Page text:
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  • What is my flood risk?
    • Flooding is the #1 hazard in Prince William County! Anywhere it rains, it can flood. People living in low-lying areas, near water or downstream from a dam are at particular risk. You can find out what your personal flood risk is through this link. Make sure you check addresses of places you frequently go to like school, work, or houses of worship.
  • Are floods predictable?
    • Sometimes, it depends on the cause of the flood. However most of the time we can see flood conditions forming and can alert the public. You can get alerts to flood watches and warnings through our emergency alert app here.
  • Are floods dangerous?
    • Yes, flooding is various dangerous. It takes just 6 inches of moving water to sweep you off your feet! It only takes 12 inches of moving water to move your car. Flooding is the 2nd cause of death in weather fatalities!
  • Is flooding covered under my homeowners or renter's insurance?
    • Flooding is not covered by homeowners or renter's insurance! You must purchase flood insurance separately to get coverage. Prince William County participates in the National Flood Insurance Program, which means all residents are eligible for flood insurance, even if you don't live in a high-risk flood zone.
  • How will I know if flooding is occurring?
    • Sign up for emergency alerts here to get notified if there is a flood watch or warning!
  • How much will flood damage cost me?
    • Food damage can cause up to $27,000 in damage! Use the tool below to see how much one inch of water can cost you depending on the size of your home.


  • Flood Watch- Be prepared, conditions are present which could lead to flooding.
  • Flood Warning- Flooding is imminent or occurring. Seek shelter.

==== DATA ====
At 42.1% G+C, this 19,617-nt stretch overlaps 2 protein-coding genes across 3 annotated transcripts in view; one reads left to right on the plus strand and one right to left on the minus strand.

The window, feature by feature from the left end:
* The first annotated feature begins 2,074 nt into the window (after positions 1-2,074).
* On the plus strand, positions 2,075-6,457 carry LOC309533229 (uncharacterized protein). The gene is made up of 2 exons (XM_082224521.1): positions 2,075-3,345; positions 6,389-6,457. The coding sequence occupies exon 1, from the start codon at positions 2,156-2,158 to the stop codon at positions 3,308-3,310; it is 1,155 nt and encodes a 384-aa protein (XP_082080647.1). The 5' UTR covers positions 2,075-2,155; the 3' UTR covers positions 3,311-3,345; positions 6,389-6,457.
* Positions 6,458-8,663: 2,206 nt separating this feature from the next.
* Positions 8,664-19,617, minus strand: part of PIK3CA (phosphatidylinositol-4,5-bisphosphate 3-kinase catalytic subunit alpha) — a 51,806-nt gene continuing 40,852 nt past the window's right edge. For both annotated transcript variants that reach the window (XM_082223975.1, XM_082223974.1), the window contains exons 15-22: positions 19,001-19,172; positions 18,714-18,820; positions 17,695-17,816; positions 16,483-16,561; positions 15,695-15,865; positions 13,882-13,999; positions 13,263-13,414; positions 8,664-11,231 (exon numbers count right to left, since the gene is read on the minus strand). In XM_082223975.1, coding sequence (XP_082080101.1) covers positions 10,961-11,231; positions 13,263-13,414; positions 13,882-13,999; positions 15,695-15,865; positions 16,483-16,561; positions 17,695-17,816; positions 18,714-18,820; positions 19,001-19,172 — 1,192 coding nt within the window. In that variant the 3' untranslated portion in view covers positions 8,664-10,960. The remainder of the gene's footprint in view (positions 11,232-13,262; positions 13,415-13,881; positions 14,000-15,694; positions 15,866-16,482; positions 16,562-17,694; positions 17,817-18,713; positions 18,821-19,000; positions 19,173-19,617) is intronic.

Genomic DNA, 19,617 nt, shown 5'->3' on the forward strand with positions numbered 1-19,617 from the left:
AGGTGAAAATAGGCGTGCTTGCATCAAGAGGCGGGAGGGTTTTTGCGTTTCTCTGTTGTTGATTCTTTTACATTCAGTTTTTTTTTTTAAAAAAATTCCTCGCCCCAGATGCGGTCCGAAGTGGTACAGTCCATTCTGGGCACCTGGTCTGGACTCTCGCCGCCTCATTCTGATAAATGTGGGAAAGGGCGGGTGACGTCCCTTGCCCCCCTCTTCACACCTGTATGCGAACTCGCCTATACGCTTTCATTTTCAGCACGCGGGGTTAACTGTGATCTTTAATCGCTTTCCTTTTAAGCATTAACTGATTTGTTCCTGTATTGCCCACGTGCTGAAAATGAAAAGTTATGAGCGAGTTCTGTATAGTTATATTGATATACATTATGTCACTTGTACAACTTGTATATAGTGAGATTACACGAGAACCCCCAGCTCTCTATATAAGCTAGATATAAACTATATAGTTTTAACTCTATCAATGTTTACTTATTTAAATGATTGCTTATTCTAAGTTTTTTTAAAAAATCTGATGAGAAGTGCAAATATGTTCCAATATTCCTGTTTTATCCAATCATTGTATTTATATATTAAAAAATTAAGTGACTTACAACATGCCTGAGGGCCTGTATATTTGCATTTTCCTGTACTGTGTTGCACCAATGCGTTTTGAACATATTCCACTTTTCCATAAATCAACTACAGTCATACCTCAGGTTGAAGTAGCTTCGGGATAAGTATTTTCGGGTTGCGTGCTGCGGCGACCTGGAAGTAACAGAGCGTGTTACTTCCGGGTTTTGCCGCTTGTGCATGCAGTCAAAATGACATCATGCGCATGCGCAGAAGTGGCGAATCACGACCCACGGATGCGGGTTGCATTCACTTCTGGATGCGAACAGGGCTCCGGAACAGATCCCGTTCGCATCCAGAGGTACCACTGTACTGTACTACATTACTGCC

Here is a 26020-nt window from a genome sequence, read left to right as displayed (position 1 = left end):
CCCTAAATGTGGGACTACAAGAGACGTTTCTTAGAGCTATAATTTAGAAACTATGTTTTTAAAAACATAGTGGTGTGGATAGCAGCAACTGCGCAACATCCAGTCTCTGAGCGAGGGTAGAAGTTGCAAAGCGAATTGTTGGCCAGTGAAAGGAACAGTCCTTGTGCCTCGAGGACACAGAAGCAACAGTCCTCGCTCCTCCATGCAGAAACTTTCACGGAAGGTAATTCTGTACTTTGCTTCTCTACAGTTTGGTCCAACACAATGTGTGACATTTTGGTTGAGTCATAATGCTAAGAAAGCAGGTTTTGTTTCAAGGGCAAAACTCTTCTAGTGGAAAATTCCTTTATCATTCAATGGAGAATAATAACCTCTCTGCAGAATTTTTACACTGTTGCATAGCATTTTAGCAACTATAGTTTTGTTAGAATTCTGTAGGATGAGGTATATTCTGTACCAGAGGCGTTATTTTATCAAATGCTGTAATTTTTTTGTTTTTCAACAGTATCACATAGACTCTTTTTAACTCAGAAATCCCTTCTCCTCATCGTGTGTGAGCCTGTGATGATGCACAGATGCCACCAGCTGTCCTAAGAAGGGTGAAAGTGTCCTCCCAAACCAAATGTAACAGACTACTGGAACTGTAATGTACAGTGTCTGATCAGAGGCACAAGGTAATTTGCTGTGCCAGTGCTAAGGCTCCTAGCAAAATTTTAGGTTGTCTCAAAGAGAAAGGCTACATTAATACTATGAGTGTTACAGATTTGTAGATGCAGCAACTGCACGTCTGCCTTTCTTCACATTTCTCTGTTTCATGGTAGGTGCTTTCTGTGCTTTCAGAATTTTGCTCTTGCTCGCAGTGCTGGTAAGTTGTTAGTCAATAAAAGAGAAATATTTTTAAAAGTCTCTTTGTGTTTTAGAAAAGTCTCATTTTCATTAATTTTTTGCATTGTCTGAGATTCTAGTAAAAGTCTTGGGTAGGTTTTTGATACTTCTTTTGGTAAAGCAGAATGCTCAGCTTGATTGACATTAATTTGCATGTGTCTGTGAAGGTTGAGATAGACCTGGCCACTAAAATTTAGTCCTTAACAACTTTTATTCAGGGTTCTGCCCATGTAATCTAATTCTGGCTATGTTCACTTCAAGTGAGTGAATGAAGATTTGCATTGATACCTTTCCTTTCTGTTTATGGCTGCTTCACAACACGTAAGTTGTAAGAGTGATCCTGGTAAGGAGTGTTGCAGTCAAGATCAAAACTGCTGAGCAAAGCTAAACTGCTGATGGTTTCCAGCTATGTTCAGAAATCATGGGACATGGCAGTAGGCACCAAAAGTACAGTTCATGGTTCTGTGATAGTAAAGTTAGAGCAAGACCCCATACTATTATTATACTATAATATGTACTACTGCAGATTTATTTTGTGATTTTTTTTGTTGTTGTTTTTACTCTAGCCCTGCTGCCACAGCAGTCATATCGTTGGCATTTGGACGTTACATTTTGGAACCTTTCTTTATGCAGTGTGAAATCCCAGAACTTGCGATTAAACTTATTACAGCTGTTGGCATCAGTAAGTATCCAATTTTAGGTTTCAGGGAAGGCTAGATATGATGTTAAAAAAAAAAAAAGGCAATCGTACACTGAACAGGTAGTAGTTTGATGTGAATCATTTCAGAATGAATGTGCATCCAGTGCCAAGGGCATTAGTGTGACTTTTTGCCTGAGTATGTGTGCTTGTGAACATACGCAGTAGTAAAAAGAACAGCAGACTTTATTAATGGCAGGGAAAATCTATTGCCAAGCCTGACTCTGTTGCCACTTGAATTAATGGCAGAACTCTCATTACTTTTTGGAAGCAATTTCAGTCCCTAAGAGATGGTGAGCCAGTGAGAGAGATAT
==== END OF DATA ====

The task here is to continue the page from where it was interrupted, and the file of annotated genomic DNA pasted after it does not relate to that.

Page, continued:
• Flash Flood- A flood caused by heavy rainfall in a short period of time, many times the cause is thunderstorms.
  • Floodplain- An area of low-lying ground adjacent to a body of water that is subject to flooding.
  • 100 Year Floodplain- A 100 year flood plain is an area that has a 1-in-4 chance of flooding at least once in 25 years.



  • Build a Kit- Click here to learn how to build an all hazards emergency kit. Waterproof containers and waterproof phone bags are items you should have in your kit to keep your stuff dry and clean through flooding.
  • Sign up for PWC Alerts here to get alerts when flood watches or warnings are in place.
  • Find out if your home, business, house of worship, or other frequently visited location is in a floodplain with FEMAs flood map here.
  • Make a plan to stay in contact with your family. Here is a template to help you!
  • Bring in outdoor furniture and move important indoor items to the highest possible floor.
  • Disconnect electrical appliances and do not touch electrical equipment if you are standing in water.
  • If instructed, turn off your gas and electricity at the main switch or valve.
  • Purchase flood insurance! Just 1 inch of water can cause upwards of $25,000 in damages. Click here to find more about the National Flood Insurance Program. If you have some questions check out our flood insurance page.


  • If in a Vehicle:
    • Turn Around Don't Drown!® DO NOT attempt to cross flowing water, and never drive through flooded roadways. Just 12 inches of moving water can carry a small car, 18 inches can move larger vehicles.
    • Drive to higher ground.
    • Evacuate if directed.
    • Activate your family emergency plan and follow your procedures for family reunification and communication.
  • If in your Home:
    • Get to the highest level of your home with your emergency kit.
    • If told to evacuate prepare to leave your home.
    • Activate your family emergency plan and follow your procedures for family reunification and communication.


  • Return home only when authorities say it is safe.
  • Be aware of areas where floodwater has receded and watch out for debris
  • Do not attempt to drive through areas that are still flooded, there can be hidden debris under the water.
  • Avoid standing water as it may be electrically charged from underground or downed power lines
  • Photograph damaged property for insurance purposes.
  • Follow your family communication plan and use social media and texting to connect with family.
  • Wear personal protective clothing and discard any contaminated items.

For more information about flooding and dam safety go to our Flood and Dam Safety Page.